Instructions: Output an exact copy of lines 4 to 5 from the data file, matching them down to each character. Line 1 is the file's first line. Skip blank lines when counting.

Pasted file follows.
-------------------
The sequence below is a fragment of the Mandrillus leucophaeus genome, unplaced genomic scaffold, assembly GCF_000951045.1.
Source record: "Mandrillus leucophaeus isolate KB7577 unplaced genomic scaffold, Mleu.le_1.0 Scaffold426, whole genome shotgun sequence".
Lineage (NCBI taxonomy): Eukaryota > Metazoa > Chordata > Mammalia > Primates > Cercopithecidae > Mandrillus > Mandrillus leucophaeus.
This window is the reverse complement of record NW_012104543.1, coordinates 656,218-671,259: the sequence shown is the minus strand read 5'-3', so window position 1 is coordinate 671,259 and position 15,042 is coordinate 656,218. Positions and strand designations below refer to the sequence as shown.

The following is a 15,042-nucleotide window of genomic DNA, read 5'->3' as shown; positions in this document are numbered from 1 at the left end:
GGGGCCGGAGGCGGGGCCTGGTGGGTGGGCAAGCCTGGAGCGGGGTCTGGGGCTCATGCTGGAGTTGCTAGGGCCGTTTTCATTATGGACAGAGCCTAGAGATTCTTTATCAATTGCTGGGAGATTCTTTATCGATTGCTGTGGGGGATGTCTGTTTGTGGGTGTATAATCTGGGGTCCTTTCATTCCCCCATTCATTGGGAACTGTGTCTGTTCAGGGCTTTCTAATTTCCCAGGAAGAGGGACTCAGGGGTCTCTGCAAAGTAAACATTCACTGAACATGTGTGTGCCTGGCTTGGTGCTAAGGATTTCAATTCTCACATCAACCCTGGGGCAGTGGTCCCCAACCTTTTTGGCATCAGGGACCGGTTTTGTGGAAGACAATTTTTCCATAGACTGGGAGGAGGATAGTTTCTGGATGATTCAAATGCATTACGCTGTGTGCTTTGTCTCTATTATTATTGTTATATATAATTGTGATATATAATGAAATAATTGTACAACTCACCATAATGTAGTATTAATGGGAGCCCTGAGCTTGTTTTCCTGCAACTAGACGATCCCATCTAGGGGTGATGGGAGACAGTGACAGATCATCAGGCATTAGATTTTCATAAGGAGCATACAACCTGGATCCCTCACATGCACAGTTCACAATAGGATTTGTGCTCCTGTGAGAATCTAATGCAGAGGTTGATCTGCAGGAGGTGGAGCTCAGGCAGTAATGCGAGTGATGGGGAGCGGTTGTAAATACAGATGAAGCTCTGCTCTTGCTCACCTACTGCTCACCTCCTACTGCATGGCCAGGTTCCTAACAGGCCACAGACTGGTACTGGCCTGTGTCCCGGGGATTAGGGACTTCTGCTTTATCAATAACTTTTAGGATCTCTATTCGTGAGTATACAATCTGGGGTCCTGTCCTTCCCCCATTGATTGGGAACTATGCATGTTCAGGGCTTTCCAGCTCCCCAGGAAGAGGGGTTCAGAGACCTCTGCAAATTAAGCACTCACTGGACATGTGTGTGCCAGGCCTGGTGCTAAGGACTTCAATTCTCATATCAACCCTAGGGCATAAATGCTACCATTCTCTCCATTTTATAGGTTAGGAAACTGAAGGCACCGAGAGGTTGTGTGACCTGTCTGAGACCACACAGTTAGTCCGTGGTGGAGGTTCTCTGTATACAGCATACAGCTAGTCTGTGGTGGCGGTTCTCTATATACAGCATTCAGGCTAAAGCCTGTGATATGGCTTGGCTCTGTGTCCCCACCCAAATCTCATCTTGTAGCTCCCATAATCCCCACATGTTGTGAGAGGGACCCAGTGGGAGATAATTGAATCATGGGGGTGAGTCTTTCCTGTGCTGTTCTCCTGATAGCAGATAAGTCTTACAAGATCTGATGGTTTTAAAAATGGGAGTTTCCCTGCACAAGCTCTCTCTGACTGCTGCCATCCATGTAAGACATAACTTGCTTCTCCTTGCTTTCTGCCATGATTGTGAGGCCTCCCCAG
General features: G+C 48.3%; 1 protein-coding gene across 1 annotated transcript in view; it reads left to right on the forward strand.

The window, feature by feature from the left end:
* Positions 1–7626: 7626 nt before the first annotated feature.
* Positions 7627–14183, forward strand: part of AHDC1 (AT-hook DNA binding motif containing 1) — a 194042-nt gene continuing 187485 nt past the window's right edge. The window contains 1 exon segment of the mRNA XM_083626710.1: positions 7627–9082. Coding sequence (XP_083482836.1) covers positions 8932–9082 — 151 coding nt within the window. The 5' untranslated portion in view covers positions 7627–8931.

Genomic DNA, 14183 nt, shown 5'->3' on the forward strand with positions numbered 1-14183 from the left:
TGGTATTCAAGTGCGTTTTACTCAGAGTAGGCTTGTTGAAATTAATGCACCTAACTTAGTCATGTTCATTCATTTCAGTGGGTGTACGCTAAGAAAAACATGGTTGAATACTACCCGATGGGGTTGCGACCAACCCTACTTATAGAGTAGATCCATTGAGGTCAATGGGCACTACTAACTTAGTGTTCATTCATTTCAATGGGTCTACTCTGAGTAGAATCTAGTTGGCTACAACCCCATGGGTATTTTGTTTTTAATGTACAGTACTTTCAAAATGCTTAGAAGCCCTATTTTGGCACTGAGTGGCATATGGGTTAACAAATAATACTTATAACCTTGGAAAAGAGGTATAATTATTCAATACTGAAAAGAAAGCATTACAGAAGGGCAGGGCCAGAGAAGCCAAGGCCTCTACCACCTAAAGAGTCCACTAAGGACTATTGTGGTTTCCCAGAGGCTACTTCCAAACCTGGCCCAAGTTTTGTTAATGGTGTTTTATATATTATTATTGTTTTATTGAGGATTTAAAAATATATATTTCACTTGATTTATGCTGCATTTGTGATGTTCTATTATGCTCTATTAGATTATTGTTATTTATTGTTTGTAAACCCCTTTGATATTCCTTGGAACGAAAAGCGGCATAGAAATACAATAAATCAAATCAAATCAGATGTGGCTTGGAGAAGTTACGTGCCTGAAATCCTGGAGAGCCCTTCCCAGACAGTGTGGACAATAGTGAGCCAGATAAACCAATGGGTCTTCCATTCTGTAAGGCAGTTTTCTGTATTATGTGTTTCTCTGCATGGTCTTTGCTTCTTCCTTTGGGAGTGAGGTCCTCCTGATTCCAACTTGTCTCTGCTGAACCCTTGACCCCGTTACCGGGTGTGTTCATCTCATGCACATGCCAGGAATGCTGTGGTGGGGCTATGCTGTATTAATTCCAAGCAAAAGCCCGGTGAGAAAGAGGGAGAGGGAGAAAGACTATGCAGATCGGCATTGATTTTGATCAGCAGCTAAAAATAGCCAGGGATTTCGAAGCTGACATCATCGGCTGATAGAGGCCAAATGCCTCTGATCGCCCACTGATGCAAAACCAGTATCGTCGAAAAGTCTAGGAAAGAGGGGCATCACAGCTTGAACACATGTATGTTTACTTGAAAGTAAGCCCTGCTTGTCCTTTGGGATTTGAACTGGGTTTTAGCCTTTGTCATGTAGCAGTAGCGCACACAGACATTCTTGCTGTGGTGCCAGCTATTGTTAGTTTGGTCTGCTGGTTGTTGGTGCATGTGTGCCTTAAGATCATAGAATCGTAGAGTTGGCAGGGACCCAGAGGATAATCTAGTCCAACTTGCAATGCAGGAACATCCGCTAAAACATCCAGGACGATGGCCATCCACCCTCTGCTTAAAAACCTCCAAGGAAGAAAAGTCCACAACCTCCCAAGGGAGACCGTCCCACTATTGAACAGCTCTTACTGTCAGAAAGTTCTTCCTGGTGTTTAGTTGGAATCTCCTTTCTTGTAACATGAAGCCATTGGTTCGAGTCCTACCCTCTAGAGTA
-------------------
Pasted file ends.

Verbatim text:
This window is the reverse complement of record NW_012104543.1, coordinates 656,218-671,259: the sequence shown is the minus strand read 5'-3', so window position 1 is coordinate 671,259 and position 15,042 is coordinate 656,218. Positions and strand designations below refer to the sequence as shown.

The following is a 15,042-nucleotide window of genomic DNA, read 5'->3' as shown; positions in this document are numbered from 1 at the left end: